_{k }using the equation:
${\hat{a}}_{k},\hat{{b}_{k}}=\mathrm{arg}\ue89e\text{\hspace{1em}}\ue89e\underset{\mathrm{ak},\mathrm{bk}}{\mathrm{min}}{r}_{k}{\hat{r}}_{k}\ue8a0\left({c}_{k},{g}_{k}\right)\ue89e{}^{2}.$

An equivalent log likelihood to be used for detection is: [0065]

γ=Re{a ^{H}γ_{a} +b ^{H}γ_{b} −a ^{H} H _{k} b},

where H[0066] _{k}=C_{k} ^{H}G_{k}. The object here is to detect the symbol from the first and second user at the current symbol time that maximizes the above equation. Although this can be done directly, each symbol can no longer be detected independently, and so the complexity of the detection procedure is significant.

A lower complexity approach is to calculate the singleuser estimates using the received signal with the interfering user terms removed as previously discussed. In the recursive case the equations become:
[0067] ${\hat{a}}_{k}=\frac{1}{\alpha}\ue89e{C}_{k}^{H}\ue8a0\left({r}_{k}{G}_{k}\ue89e{\stackrel{~}{b}}_{k}\right),\text{}\ue89e{\hat{b}}_{k}=\frac{1}{\beta}\ue89e{G}_{k}^{H}\ue8a0\left({r}_{k}{C}_{k}\ue89e{\stackrel{~}{a}}_{k}\right),$

where ã[0068] _{k }and {tilde over (b)}_{k }are previous estimates of a_{k }and b_{k}, respectively. A flowchart showing the method executed by a detector unit using this approach is shown in FIG. 7. After initialization at 700, an update unit updates of â_{k }and {circumflex over (b)}_{k }using channel estimates ĉ_{k }and ĝ_{k}, and prior detected values of ã_{k }and {tilde over (b)}_{k }at step 701. At step 702 a determination is made as to whether another iteration is needed. If not, final values of â_{k }and {circumflex over (b)}_{k }are output at 704. If so, current symbol values are copied to prior detected values at step 703.

FIG. 8 shows a signal processing flow/block diagram for a symbol update unit around which a detector unit according to one embodiment of the invention can be build. The values ĉ[0069] _{k }and ĝ_{k }are reformed into C_{k }and G_{k}, respectively, by reformulation operators 801 and 802. Conjugation operators 803 and 804 provide complex conjugate values. Logic such as that shown in FIG. 8 provides continuous, final estimates for the symbols. For symbol aligned signals, batch detection can be accomplished by calling a recursive detection unit once for each symbol time given the appropriate input values for each call.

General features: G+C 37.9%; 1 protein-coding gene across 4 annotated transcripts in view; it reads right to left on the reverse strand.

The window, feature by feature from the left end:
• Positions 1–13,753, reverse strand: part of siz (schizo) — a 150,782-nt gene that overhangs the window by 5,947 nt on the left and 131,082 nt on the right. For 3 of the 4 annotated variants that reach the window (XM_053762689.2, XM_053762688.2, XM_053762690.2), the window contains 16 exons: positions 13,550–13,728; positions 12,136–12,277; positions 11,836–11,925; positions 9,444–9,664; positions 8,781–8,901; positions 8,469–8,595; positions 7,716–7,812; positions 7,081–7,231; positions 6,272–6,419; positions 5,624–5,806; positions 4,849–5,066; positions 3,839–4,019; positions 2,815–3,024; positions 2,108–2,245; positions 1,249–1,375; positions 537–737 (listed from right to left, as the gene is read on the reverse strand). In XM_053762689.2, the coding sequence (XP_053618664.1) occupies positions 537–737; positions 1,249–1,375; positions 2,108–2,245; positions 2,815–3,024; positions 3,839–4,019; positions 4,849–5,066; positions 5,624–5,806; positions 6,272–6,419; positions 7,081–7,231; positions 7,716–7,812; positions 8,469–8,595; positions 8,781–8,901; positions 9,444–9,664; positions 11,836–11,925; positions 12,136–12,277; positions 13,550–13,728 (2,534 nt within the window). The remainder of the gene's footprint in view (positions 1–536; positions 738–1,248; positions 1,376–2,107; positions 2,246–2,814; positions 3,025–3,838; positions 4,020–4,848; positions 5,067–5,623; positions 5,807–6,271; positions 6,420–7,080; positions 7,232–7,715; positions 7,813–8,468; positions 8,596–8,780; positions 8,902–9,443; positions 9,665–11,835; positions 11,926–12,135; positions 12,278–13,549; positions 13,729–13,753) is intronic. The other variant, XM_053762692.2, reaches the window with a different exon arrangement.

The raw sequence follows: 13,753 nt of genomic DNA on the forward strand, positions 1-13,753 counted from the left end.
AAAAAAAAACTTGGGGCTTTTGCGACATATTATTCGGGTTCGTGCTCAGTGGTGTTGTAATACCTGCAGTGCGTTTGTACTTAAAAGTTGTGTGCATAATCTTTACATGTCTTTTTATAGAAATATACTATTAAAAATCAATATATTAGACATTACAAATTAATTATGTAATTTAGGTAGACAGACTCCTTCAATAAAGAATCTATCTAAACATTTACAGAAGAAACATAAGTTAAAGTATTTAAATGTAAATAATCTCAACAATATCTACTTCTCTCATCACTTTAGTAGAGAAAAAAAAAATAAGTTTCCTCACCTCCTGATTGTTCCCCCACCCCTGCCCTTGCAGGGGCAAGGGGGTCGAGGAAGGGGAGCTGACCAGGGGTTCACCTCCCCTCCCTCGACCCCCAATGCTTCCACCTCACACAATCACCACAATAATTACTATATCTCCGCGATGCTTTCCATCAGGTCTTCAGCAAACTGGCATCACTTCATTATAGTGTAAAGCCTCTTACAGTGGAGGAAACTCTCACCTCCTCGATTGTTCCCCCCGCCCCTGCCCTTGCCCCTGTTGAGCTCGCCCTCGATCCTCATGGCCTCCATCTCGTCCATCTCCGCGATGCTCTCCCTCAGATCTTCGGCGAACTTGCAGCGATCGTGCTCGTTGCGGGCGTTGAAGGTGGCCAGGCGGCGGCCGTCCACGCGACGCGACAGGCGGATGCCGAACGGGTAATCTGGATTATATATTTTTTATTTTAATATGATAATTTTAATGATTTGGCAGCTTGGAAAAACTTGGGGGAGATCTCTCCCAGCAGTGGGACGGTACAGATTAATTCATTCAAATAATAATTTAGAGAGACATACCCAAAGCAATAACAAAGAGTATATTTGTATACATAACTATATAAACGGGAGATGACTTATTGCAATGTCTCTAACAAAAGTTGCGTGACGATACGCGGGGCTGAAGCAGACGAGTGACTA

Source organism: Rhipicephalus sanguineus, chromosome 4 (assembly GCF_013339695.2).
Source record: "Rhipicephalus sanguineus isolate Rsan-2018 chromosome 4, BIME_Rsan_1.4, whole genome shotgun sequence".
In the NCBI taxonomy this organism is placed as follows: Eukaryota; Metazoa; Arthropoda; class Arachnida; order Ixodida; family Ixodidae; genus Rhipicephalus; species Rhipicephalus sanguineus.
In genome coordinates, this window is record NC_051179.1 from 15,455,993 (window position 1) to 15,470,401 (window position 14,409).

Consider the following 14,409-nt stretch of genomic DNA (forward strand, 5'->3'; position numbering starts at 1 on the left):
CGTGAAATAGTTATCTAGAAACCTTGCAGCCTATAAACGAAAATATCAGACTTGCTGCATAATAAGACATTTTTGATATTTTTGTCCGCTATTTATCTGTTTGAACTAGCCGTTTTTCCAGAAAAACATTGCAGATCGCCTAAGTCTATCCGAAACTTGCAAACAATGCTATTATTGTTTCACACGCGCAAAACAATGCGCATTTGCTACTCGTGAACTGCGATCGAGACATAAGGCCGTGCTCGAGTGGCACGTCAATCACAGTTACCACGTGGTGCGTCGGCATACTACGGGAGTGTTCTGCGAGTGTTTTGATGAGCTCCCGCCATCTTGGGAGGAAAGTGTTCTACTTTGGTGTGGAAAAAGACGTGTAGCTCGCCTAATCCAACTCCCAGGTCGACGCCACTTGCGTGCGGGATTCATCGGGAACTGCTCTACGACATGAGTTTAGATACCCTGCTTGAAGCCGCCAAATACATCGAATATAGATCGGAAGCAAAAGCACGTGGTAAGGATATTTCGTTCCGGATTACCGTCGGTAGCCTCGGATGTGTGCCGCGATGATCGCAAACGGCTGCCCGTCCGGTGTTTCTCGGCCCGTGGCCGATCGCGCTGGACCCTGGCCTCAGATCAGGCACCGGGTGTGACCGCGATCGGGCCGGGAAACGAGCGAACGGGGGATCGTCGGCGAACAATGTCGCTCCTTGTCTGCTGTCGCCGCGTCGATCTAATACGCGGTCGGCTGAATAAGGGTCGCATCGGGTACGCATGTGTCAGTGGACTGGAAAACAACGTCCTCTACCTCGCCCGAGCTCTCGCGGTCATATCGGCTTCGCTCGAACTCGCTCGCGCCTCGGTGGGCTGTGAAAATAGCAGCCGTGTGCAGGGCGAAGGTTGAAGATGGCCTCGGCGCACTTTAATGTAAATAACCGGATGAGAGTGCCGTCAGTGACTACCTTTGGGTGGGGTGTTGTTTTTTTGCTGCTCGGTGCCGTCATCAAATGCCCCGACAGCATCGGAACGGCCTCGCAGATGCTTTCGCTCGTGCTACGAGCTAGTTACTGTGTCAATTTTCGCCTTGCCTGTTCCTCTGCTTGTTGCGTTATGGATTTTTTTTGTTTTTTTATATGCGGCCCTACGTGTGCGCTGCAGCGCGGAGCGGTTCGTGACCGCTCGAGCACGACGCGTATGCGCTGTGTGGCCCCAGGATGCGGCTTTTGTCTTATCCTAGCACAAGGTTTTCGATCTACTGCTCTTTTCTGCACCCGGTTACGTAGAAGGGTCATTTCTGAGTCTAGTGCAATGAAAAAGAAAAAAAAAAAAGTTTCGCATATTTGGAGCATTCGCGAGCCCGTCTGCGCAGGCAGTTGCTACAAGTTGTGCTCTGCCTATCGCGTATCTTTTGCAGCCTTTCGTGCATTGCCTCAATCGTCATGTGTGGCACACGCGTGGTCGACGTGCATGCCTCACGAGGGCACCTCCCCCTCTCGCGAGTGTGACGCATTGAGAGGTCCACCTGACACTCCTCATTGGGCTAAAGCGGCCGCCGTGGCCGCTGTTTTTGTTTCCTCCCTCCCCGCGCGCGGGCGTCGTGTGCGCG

Alternate detection approaches can be used. For example, rather than use previously detected values for ã[0070] _{k }and {tilde over (b)}_{k}, these terms could be enumerated. Then, the chosen values of â_{k }and {circumflex over (b)}_{k }will be determined by choosing hypotheses that correspond to the best metric. Another alternate detection approach is to compute the maximum a posteriori estimate of the possible transmit symbols. This is more complicated in that probabilities for each transmit symbol are estimated during each iteration. U.S. Pat. No. 5,887,035, previously discussed and incorporated by reference, provides useful background that can be used to develop alternate detection approaches.

The recursive channel estimation problem at time k is to find estimates of ĉ
[0071] _{k }and ĝ
_{k }from the equation:
${\hat{c}}_{k}\ue89e{\hat{g}}_{k}=\mathrm{arg}\ue89e\text{\hspace{1em}}\ue89e\underset{{c}_{k}\ue89e{g}_{k}}{\mathrm{min}}{y}_{k}{\hat{y}}_{k}\ue8a0\left({a}_{k},{b}_{k}\right)\ue89e{}^{2}.$

Since joint estimation was previously shown to result in the singleuser estimator with interference terms, an approach similar to that employed in detection must be used. The channel update is performed according to the equations: [0072]

ĉ _{k} =A _{k} ^{H}(y _{k} −B _{k} {tilde over (g)} _{k}),

ĝ _{k} =B _{k} ^{H}(y _{k} −A _{k} {tilde over (c)} _{k})

where {tilde over (c)}[0073] _{k }and {tilde over (g)}_{k }are previous estimates of c_{k }and g_{k}, respectively. Since the interfering user's channel estimate must be known in order to find the new estimate, values from prior iterations can be used to calculate these new estimates.

In the above approach, ĉ[0074] _{k }and ĝ_{k }depend only upon the single received sample vector y_{k}, which may be subject to noise and other signal interference. Since there typically is correlation in time from one sample to the next, channel tracking can be used. Consider the leastmeanssquare (LMS) update for the channel coefficient c_{1}(k). In the case that the transmit diversity approach has two received samples at two different symbol times, kε{2j,2j+1}, the LMS updates are found using the following equations: